I first heard songs from this album when I saw Cate Le Bon open for Manic Street Preachers in Dublin a couple of months ago. It was just her on a stage for about 25 minutes, but her songs managed to have a surprising impact on a quarter-full room with space for 1500 people. Mixed in with past material, the songs from Mug Museum stood out from what surrounded them by marking somewhat of a shift in Le Bon's sound. Her songs have always had a sort of exquisitely sad aura around them, but her latest work is powerful in a way that last year's CYRK wasn't. While that album was a more playful and adventurous successor to what had come before, it is on her third record that she comes into her own, embracing pop songwriting in her own idiosyncratic way. Her thick Welsh accent will be an acquired taste for some, but the pin-sharp psych-pop that backs it certainly won't be.

The sound of the album is bright and snappy: bone-dry drums and sharp guitars infuse the peppy 'No God' with a burst of energy, one that makes the contrast with the mournful 'I Think I Knew' all the more marked. The latter track allows the record to hit its stride, Le Bon assisted on vocals by Turnstile stable-mate Perfume Genius. Mike Hadreas's vocals sound as tender and fragile as they've ever been, and his harmonies with Le Bon on the song's second chorus are spot-on. It's a definite highlight of an album that is nonetheless consistently impressive. Le Bon's Nico-esque vocal delivery is most effective when she remains conscious of her limits as a singer - there are times when she goes for high notes and doesn't quite reach them, but this can be easily overlooked, as she's in possession of a singing voice that is undeniably captivating. Once you start warming up to it, it begins to sound like a perfect fit for her style of music.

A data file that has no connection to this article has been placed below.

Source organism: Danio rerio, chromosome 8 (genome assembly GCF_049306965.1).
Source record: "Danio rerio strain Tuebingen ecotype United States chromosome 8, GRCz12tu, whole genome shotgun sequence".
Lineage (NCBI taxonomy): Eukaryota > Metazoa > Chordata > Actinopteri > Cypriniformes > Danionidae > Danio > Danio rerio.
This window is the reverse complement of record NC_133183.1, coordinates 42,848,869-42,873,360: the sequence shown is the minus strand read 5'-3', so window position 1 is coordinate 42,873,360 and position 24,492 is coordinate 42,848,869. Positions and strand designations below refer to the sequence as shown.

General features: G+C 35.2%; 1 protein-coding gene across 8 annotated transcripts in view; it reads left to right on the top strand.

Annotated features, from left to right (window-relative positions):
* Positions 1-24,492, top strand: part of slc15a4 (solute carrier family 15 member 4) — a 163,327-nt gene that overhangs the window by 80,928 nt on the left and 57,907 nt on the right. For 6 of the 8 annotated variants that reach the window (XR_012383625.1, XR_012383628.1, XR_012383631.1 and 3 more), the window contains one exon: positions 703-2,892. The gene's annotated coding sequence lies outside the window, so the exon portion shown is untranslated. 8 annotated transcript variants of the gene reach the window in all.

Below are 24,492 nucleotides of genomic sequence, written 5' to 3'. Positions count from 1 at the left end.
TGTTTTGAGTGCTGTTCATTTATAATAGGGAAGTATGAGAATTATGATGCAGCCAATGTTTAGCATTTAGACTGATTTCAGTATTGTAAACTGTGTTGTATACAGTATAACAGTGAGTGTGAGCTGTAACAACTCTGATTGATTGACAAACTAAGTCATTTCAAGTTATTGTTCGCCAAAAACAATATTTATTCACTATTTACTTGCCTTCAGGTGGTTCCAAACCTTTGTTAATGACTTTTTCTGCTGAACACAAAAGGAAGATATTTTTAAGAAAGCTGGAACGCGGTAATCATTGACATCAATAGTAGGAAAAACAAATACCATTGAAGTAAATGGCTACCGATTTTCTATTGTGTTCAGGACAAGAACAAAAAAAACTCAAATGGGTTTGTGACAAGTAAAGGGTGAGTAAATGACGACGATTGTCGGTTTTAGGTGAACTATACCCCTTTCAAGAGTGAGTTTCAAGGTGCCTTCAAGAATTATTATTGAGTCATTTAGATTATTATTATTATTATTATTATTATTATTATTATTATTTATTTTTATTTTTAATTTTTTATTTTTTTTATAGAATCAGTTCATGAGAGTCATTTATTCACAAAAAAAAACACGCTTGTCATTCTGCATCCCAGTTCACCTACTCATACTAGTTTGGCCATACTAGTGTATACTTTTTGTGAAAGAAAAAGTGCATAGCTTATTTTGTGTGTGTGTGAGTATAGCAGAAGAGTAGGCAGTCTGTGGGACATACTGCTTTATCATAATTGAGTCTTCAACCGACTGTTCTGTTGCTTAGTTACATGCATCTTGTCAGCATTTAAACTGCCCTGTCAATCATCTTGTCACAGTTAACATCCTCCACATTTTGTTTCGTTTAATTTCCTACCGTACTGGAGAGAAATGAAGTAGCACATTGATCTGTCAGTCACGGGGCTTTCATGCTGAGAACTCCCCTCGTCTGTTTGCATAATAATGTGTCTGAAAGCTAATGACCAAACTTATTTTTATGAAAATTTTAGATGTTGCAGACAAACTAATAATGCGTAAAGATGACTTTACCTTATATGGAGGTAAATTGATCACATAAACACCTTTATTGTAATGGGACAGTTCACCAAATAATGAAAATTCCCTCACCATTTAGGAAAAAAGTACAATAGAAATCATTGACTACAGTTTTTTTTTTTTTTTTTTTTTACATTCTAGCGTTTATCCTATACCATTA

Le Bon is assisted on this album, as she was on previous efforts, by H. Hawkline on guitar, and Stephen Black (aka Sweet Baboo) on bass, and they provide a solid backing for her expressive voice and dark lyrics. There's less of what she herself has referred to as her "abnormal fixation with death," but it hardly means that she's suddenly lightened up. 'Duke' and the gut-wrenching title track are particularly emotional moments, offset by her lightness of touch and impressive way with melody. The latter track is a piano-driven slow-burner which closes the album; punctuated by blasts of brass, it threatens to break out into a raucous finale before thinking better of it and quietly fading away, acting as a fitting final chapter in a story that definitely tells a different tale than what we'd already heard from Le Bon. It's barely been more than 18 months since CYRK, but she's managed to move her sound forward considerably in that time, while proving that she's in for the long haul with a concise and commanding third album.